Blessings Author:Anna Quindlen This powerful new novel by the bestselling author of Black and Blue, One True Thing, Object Lessons, and A Short Guide to a Happy Life begins when a teenage couple drives up, late at night, headlights out, to Blessings, the estate owned by Lydia Blessing. They leave a box and drive away, and in this instant, the world... more » of Blessings is changed forever. Richly written, deeply moving, beautifully crafted, Blessings tells the story of Skip Cuddy, caretaker of the estate, who finds a baby asleep in that box and decides he wants to keep her, and of matriarch Lydia Blessing, who, for her own reasons, decides to help him. The secrets of the past, how they affect the decisions and lives of people in the present; what makes a person, a life, legitimate or illegitimate, and who decides; the unique resources people find in themselves and in a community—these are at the center of this wonderful novel of love, redemption, and personal change by the writer about whom The Washington Post Book World said, “Quindlen knows that all the things we ever will be can be found in some forgotten fragment of family.”« less
have you ever read a book so good that you didn't read anything else for a couple of days just to keep that feeling you get when you read a piece of literary art? This was one of those books for me.
To say I truly enjoyed it would be an understatement.
A moving tale of a lonely old woman with many secrets looking back at her long life and a responsible kind ex-convict and the abandoned baby that connects them together. I didn't care much for the ending but the story is worth reading.
A beautiful, moving, well crafted novel that will leave you pondering the deeper meaning of what "family" means, and how love can grow between the most unlikely people. Savor the descriptions, the prose, and the feeling in every line.
A well crafted story about figuring out what truely are the blessings in your life and finding out where home is. I enjoyed reading this book. There is a lot of sad/unhappy people in this book learning to come to terms with the hand life dealt them, but in the end everything mostly come out alright. There is a fair amount of symbolism in this book, not all of it I comepletely understood, but I enjoyed reading this book.
This is reminiscent of 'Where the Heart Is.' You feel for the plucky, down on their luck characters. The young man's redemption and determination, his commitment to truth, and his openness to love, make for a warm and satisfying story. His ability to engender to love of an old woman and a little baby, as well as his own love interest, are charming. One of Quindlen's best, I think, and very easy to listen to on CD.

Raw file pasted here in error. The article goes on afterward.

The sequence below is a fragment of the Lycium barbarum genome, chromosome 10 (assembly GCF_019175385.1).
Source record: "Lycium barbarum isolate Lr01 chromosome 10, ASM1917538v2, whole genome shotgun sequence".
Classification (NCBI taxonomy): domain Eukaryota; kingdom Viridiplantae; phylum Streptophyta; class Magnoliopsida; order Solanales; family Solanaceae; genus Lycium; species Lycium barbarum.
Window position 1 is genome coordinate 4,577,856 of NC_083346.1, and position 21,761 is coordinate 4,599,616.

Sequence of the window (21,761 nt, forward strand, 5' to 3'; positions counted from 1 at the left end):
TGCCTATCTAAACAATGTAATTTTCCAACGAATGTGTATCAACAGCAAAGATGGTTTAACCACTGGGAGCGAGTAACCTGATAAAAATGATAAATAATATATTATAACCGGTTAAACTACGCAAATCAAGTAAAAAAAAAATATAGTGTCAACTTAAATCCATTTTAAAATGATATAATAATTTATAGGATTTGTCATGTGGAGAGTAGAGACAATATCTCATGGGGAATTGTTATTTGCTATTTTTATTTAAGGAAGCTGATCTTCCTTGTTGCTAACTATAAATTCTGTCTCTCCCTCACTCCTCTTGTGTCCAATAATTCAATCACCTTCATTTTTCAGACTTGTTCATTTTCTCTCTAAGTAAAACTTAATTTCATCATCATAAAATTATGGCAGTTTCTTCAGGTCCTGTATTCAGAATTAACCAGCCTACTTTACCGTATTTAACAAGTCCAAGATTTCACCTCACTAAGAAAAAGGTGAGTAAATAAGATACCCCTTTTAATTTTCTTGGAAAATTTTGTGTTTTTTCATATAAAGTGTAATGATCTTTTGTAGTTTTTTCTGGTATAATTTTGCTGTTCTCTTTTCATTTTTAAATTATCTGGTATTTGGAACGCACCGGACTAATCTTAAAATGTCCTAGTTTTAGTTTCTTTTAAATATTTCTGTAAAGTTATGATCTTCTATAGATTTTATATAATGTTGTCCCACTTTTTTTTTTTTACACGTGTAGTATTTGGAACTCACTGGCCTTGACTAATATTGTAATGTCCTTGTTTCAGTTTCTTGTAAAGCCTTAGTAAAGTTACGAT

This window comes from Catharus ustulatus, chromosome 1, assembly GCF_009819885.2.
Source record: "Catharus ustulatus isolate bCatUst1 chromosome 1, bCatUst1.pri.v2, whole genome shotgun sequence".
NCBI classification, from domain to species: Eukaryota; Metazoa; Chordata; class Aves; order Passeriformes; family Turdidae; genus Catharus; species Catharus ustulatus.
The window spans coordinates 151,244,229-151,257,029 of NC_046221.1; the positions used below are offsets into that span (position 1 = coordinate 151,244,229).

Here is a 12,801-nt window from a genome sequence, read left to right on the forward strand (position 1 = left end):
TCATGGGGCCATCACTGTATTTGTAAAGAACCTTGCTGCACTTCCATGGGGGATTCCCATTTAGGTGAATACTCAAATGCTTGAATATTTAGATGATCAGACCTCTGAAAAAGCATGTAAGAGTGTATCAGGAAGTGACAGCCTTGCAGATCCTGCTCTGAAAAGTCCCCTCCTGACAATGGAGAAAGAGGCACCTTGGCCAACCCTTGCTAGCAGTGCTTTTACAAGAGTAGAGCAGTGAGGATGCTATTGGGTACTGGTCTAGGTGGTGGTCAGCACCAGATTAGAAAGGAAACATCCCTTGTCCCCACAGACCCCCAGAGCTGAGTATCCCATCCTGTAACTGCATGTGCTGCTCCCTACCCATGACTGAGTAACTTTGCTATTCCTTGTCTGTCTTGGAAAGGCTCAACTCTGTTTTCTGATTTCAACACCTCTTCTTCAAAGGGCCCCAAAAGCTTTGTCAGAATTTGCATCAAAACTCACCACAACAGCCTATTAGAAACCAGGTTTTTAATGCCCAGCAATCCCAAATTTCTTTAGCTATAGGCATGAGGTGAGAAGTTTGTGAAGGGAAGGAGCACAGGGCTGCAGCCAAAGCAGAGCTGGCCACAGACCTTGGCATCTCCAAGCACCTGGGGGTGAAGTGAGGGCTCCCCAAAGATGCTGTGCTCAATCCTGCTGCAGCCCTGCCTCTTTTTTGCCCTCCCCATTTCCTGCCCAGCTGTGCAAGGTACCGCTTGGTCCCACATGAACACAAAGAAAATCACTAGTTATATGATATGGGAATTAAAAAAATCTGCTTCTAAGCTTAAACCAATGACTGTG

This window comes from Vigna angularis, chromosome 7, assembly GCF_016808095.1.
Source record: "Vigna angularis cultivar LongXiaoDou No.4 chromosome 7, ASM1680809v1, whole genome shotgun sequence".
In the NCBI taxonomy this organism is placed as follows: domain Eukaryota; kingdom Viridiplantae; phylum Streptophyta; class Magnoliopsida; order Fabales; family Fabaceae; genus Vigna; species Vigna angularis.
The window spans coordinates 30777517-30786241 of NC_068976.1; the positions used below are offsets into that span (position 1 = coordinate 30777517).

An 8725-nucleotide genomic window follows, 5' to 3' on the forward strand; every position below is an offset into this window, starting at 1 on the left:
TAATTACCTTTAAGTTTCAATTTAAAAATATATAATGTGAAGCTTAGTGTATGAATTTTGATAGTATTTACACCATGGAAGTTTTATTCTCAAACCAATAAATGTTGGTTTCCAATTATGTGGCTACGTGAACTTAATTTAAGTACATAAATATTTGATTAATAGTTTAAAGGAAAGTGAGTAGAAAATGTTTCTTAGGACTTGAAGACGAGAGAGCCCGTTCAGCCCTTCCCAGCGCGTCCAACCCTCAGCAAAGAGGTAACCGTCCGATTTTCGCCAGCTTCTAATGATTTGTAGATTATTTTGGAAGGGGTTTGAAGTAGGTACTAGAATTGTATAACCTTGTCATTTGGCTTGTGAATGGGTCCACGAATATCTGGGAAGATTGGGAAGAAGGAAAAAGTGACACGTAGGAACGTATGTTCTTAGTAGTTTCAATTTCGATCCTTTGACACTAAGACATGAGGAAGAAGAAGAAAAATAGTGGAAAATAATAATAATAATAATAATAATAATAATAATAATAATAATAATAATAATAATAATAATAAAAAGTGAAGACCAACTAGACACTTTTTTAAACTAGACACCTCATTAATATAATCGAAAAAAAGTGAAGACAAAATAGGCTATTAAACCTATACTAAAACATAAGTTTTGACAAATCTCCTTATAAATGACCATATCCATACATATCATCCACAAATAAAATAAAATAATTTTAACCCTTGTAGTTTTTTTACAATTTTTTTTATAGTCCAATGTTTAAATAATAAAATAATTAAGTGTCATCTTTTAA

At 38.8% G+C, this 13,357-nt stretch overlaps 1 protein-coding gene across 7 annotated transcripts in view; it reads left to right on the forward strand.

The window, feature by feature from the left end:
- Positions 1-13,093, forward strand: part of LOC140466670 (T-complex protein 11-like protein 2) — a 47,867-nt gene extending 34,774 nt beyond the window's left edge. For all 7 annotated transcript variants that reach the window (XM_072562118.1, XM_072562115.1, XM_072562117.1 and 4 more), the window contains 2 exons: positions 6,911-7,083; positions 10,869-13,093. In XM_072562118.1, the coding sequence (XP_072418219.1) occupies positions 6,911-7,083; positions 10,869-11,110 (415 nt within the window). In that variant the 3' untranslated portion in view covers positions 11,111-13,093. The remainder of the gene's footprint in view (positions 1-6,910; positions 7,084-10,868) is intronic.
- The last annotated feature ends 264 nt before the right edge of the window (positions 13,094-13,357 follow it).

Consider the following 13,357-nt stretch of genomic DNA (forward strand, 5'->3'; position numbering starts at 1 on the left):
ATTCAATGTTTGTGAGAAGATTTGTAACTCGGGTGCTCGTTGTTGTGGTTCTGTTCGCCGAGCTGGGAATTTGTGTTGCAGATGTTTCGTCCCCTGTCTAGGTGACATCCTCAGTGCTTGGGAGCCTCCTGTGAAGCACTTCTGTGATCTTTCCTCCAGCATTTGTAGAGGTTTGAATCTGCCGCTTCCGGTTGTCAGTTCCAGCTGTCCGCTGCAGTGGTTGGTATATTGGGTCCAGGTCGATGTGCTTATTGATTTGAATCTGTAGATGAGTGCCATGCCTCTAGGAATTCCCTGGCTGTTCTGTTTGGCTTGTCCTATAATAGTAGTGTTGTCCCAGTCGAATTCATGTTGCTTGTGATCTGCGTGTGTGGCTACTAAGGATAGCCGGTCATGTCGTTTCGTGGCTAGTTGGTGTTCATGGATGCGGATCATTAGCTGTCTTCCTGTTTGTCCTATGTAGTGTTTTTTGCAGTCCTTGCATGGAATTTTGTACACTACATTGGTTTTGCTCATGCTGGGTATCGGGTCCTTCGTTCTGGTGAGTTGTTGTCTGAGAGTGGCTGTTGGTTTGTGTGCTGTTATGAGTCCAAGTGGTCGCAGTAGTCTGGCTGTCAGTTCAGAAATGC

Another reviewer wrote "Savor the descriptions, the prose, and the feeling in every line." That is exactly what I did, since this has such great characterization, which seems to be Quidlen's gift to her readers. A moving story that is well told. One of my favorites! D.
Blessings is a beautifully written book about two characters whose lives become intertwined by the abandonment of a newborn. The book addresses issues of class and can people really change the economic class into which they are born. One main character is a miserly older woman who feels "the world has lost its compass." Throughout the book, she becomes melancholic and evaluates her life or rather not living her life due to societal demands. Towards the end, she observes "what a soft patina the passage of time gives." It is only with the passage of time, is she able to figure out some of the secrets of her upbringing and come to grips with family ties. The other main character is a young man who wants to improve his circumstances and do the right thing in spite of an impoverished, dysfunctional background. The novel is short at only 226 pages. It is a great read without being overtly philosophical, it compels one to think about the meaning of life and relationships.
This is the story of Lydia Blessings, an elderly woman who lives alone in a large house. She has a gardener and handyman, Skip, who lives in an apartment above the garage. She also employs a cranky maid, Nadine.
One night Skip finds a newborn baby lying in a box on his doorstep. He wants to keep the baby so he attempts to hide her from everyone. But soon Lydia and Nadine find out about the her. Eventually they begin to see their lives transformed by the influence of this tiny creature. Lydia especially finds her own heart softening and begins to relive past memories of her own childhood as well as her daughter's.
The message I found while reading this book is the old adage that "no man is an island" or "it takes a village".
Lydia has become a recluse but upon learning about the baby she watches Sip as he goes about his work with the baby attached to him. The more she watches, the more she opens up. And as she begins to open up her world enlarges and she becomes not so distant.
I really enjoyed this little novel and had a very warm and fuzzy feeling after the read.